Caine is pretty much dead on. I won't go into all of the nutritional benefits and pit-falls about nuts. But I will say this; All nuts are not created equal!.
Some of the little things we call nuts are seeds while some are actually fruits. The walnut and pecan, for instance, are in the same plant family as are peaches, and avacadoes. Tey all elong to the drupes (I think. Too little sleep has me a bit foggy today.). They are high in anti-0xidants, mono-unsaturate fats, vitamins, and minerals. With some of this family, you eat the skin and meat surounding the seed, while in others, you crack open the seed casing to get at the inside.
Sunflowers seeds, sesame seeds, and others like them have significant amounts of polyunsaturates and mono-unsaturants, as well as vitamins, minerals and fiber. But they aren't quite as healthy as are the walnuts and pecans.
Then there are peanuts, not a real nut at all. It's a member of the legume family along with peas, lentils, and beans. It too is a heathy food, but in moderation.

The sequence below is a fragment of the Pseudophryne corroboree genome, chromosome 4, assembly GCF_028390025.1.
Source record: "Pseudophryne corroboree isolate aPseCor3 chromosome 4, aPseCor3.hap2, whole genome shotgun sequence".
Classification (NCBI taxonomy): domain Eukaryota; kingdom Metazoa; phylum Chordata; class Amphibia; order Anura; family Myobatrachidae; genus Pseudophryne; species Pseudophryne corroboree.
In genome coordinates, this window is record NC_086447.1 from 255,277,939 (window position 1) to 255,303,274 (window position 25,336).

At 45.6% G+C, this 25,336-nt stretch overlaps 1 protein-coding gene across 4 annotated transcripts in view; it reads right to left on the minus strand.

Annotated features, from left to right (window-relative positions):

Cashew and Brazil nuts are truly deliscious due to their high fat and carbohydrate content. They give you a moderate amount of fiber, but should be eaten more sparingly than other nuts. They are very high calorie nuts.
Unfortunately, the same is true of macadamia nuts and hazlenuts (filberts).
So you have to do some research before you can really be informed about nuts, legumes, and nut oils. There is no simple answer to your question. On the plus side, you will become a nut expert (I didn't have to study the above mentioned plant foods to become a nut expert. I raised four kids to adulthood.
) The info you learn will be well worth the effort you expend. And it's interesting stuff.
Seeeeeeya; Goodweed of the North